• Page 231: In the second paragraph after Example 9.5.2, Proposition 9.4.7 should be 9.3.9.  In Example 9.5.2, all occurrences of x_0 should be 0.  In the sentence starting “Similarly, if (b_n)_{n=0}^\infty…”, all occurrences of a_n should be b_n.
  • Page 232: In the proof of Proposition 9.5.3, in the parenthetical (Why? the reason…), “the” should be capitalised.  Proposition 9.4.7 should be replaced by Definition 9.3.6 and Definition 9.3.3.
  • Page 233-234: In Definition 9.6.1, replace “if” with “iff” in both occurrences.
  • Page 235: In Definition 9.6.5, replace “Let …” with “Let X be a subset of {\bf R}, and let …”.
  • Page 237: Add Exercise 9.6.2: If f,g: X \to {\bf R} are bounded functions, show that f+g, f-g, and f \cdot g are also bounded functions.  If we furthermore assume that g(x) \neq 0 for all x \in X, is it true that f/g is bounded?  Prove this or give a counterexample.”
  • Page 248: Remark 9.9.17 is incorrect.  The last sentence can be replaced with “Note in particular that Lemma 9.6.3 follows from combining Proposition 9.9.15 and Theorem 9.9.16.”
  • Page 252: In the third display of Example 10.1.6, both occurrences of (0,\infty) should be (-\infty,0).
  • Page 253: In the paragraph before Corollary 10.1.12, after “and the above definition”, add “, as well as the fact that a function is automatically continuous at every isolated point of its domain”.
  • Page 256: In Exercise 10.1.1, Y \subset X should be Y \subseteq X, and “also limit point” should be “also a limit point”.
  • Page 257: In Definition 10.2.1, replace “Let …” with “Let X be a subset of {\bf R}, and let …”.  In Example 10.2.3, delete the final use of “local”.  In Remark 10.2.5, \subset should be \subseteq.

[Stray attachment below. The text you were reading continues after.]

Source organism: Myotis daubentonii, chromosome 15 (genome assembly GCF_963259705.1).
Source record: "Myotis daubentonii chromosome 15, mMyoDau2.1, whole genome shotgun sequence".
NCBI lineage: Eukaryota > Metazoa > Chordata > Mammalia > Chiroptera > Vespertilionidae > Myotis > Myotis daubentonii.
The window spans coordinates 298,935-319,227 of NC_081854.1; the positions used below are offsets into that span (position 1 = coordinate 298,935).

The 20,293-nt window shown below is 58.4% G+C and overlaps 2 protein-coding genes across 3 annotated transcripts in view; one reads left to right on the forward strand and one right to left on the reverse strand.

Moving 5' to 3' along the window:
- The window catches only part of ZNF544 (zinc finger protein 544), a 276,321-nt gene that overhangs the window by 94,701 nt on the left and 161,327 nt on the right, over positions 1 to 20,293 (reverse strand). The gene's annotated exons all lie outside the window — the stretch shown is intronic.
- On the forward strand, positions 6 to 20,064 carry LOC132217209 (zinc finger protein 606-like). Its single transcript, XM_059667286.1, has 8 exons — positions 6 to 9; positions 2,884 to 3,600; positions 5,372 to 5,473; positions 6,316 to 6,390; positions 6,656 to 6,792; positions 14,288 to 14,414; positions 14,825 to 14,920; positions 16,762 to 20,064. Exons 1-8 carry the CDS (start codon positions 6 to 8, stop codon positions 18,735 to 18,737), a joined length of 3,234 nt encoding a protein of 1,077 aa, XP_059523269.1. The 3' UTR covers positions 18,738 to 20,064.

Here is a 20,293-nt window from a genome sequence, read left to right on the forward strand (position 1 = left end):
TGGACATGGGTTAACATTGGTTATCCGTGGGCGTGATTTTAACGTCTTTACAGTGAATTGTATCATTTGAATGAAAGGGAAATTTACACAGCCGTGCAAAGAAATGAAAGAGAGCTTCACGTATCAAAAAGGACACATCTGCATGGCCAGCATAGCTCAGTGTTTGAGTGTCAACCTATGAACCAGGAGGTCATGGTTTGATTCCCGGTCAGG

• Page 259: In Exercise 10.2.4, delete the reference to Corollary 10.1.12.
  • Page 260: In Exercise 10.3.5, X \subset {\bf R} should be X \subseteq {\bf R}.
  • Page 261: In Lemma 10.4.1 and Theorem 10.4.2, add the hypotheses that X, Y \subseteq {\bf R}, and that x_0,y_0 are limit points of X,Y respectively.
  • Page 262.  In the parenthetical ending in “$latex f^{-1} is a bijection”, a period should be added.
  • Page 263: In Exercise 10.4.1(a), Proposition 9.8.3 can be replaced by Proposition 9.4.11.
  • Page 264: In Proposition 10.5.2, the hypothesis that f,g be differentiable on [a,b] may be weakened to being continuous on [a,b] and differentiable on (a,b], with g' only assumed to be non-zero on (a,b] rather than [a,b].  In the second paragraph of the proof “converges to x” should be “converges to a“.
  • Page 265: In Exercise 10.5.2, Exercise 1.2.12 should be Example 1.2.12.
  • Page 266: “Riemann-Steiltjes” should be “Riemann-Stieltjes”.
  • Page 267: In Definition 11.1.1, add “X is nonempty and” before “the following property is true”, and delete the mention of the empty set in Example 11.1.3.  In Lemma 11.1.4, replace “connected” by “either connected or empty”.  (The reason for these changes is to be consistent with the notion of connectedness used in Analysis II and in other standard texts. -T.)